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Who's exempt from Canada's foreign homebuyers ban? Here's what you need to know


Canada’s ban on foreign homebuyers is now in effect, barring commercial enterprises and individuals outside of Canada from buying residential properties in the country. Passed by Parliament in June of last year, the ban officially began on Jan. 1 and will remain in place for two years.

High levels of demand for housing throughout the COVID-19 pandemic prompted average home prices to skyrocket, hitting a national peak of $816,720 in February 2022. Competition within Canadian housing markets also reached new levels, with properties often receiving multiple offers and buyers submitting purchase agreements with few terms and conditions, leading them to assume more risk.

Although average home prices in Canada have since dropped, housing affordability remains a concern among many Canadians. Fuelling some of this anxiety are rising interest rates. Those with variable-rate mortgages are already paying hundreds more per month, compared to early last year. Those with fixed-rate mortgages, who have yet to renew, also say they are “terrified” of rising interest rates.

As the foreign homebuyers ban takes effect in Canada, here’s what you need to know about the regulations.


According to the Prohibition on the Purchase of Residential Property by Non-Canadians Act, a residential property includes detached homes or similar buildings, as well as semi-detached houses, rowhouse units, residential condominium units and other similar premises.

The legislation applies to residential properties that are located in a census metropolitan area or a census agglomeration, says the Canada Mortgage and Housing Corporation (CMHC). A census metropolitan area has a total population of at least 100,000 people, with at least 50,000 living in its core, while a census agglomeration has a core population of at least 10,000 people. The regulations also apply to vacant land that does not have any livable dwellings but is zoned for residential or mixed use.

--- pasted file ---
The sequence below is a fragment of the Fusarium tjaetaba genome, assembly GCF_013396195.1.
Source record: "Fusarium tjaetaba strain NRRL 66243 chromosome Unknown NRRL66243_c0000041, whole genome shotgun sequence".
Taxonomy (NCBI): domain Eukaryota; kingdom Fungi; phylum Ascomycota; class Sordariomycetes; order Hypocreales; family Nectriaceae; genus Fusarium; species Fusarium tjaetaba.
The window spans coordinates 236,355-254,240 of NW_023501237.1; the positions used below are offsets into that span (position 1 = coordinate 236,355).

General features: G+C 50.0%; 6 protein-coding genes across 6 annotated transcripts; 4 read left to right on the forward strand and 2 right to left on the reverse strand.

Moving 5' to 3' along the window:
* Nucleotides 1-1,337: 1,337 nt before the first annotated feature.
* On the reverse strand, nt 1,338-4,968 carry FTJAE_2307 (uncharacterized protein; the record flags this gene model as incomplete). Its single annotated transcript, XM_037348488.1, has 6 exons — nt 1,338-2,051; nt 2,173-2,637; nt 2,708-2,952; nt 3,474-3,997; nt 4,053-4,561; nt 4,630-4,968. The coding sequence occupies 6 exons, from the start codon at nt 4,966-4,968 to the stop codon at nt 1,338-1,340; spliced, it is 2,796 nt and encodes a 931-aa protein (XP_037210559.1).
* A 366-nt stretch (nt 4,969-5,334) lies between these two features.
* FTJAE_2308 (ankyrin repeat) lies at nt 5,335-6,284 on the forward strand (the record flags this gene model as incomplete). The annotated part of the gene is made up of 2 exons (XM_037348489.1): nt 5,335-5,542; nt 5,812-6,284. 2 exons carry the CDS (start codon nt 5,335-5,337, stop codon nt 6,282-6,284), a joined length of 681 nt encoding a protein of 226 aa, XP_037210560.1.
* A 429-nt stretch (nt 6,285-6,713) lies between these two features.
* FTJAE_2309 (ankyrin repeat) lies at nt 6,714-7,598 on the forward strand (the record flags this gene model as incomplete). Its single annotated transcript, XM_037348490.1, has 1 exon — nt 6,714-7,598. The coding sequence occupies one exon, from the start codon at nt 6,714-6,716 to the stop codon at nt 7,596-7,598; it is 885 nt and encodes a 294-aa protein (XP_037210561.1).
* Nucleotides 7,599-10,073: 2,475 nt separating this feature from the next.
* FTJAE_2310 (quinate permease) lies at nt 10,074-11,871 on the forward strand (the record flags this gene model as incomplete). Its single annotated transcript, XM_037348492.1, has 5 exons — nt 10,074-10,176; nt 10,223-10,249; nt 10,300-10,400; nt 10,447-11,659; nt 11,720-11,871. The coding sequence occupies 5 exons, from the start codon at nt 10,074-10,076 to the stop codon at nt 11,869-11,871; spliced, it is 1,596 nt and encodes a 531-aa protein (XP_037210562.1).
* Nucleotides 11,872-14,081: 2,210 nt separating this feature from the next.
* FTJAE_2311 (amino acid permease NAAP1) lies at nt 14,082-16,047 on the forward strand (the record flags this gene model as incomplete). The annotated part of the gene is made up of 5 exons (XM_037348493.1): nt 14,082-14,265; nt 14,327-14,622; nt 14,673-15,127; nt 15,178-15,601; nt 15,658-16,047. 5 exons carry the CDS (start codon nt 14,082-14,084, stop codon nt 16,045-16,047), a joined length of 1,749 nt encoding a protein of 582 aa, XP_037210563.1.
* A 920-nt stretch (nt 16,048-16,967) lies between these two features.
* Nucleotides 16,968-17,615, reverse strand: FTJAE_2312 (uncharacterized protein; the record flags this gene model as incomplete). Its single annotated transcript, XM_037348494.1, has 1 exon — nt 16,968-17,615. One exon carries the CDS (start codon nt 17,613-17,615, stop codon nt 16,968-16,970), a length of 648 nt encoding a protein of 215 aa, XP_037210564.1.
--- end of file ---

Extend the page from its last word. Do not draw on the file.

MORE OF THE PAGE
Homes in municipalities with a core population of less than 10,000 are not subject to the ban, nor are recreational properties such as cottages and lake houses. Additionally, the law does not explicitly ban the purchase of larger buildings with multiple units.


According to the CMHC, the legislation aims to “make homes more affordable” for those living in Canada by cracking down on foreign investment.

“Homes should not be commodities,” Housing Minister Ahmed Hussen said in a press release issued on Dec. 21. “Homes are meant to be lived in, a place where families can lay down roots, create memories and build a life together.”

Housing affordability continues to be a challenge in Canada. Although average home prices have dropped in recent months, an assessment published by the Parliamentary Budget Office in September shows the average cost of a house is 67 per cent more than what the average Canadian household can afford.

A separate report published by Re/Max in September also points to a housing supply crisis in major Canadian metropolitan areas. By limiting foreign investor activity among residential properties, market watchers expect the ban will create new buying opportunities for Canadians by opening up supply.

Despite this, statistics from the CMHC released in 2017 show foreign buyers owned a small percentage of residential properties in different Canadian cities. Additionally, real estate experts have offered mixed reactions to the regulations when it comes to the impact they will have on Canada’s housing market.


Although the legislation targets non-Canadians, there are some exceptions. Those in Canada with temporary work permits are still allowed to buy residential properties, as are refugee claimants and international students who meet certain criteria.

The ban does not apply to those who are Canadian citizens or permanent residents, nor does it apply to non-Canadians who are looking to rent a residential property in Canada.

Non-Canadians with a spouse or common-law partner who is a Canadian citizen, permanent resident, person registered under the Indian Act or refugee are also exempt from the ban.


Non-Canadians who violate the ban can be fined up to $10,000 and may be required to sell the property they purchased. Those who knowingly assist a non-Canadian with their purchase can also be fined.

With files from The Canadian Press



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